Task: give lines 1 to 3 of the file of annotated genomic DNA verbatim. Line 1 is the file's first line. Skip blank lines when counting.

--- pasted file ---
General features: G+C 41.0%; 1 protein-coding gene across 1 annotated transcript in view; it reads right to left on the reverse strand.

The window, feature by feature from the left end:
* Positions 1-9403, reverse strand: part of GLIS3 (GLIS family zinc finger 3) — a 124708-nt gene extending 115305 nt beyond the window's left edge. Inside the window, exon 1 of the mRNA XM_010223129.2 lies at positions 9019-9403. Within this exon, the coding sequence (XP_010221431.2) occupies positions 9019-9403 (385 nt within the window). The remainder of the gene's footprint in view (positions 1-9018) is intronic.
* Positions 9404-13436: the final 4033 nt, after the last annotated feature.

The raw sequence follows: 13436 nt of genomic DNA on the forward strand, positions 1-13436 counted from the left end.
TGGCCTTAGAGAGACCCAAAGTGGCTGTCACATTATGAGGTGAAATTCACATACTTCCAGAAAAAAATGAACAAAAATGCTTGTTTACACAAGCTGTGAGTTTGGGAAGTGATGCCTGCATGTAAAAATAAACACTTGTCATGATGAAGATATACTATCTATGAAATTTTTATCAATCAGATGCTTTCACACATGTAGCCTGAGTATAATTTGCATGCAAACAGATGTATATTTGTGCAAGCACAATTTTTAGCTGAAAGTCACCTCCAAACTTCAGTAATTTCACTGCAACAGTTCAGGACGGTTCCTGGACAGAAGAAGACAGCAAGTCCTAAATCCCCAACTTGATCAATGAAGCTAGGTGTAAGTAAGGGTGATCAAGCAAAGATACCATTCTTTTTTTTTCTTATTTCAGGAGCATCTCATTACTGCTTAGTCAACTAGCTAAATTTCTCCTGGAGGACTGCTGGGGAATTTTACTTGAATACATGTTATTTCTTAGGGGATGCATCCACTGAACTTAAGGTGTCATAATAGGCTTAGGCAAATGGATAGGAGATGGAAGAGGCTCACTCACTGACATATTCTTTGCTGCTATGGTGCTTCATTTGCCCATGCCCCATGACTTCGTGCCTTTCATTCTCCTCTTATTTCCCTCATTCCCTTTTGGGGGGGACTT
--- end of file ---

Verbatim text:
General features: G+C 41.0%; 1 protein-coding gene across 1 annotated transcript in view; it reads right to left on the reverse strand.

The window, feature by feature from the left end:
* Positions 1-9403, reverse strand: part of GLIS3 (GLIS family zinc finger 3) — a 124708-nt gene extending 115305 nt beyond the window's left edge. Inside the window, exon 1 of the mRNA XM_010223129.2 lies at positions 9019-9403. Within this exon, the coding sequence (XP_010221431.2) occupies positions 9019-9403 (385 nt within the window). The remainder of the gene's footprint in view (positions 1-9018) is intronic.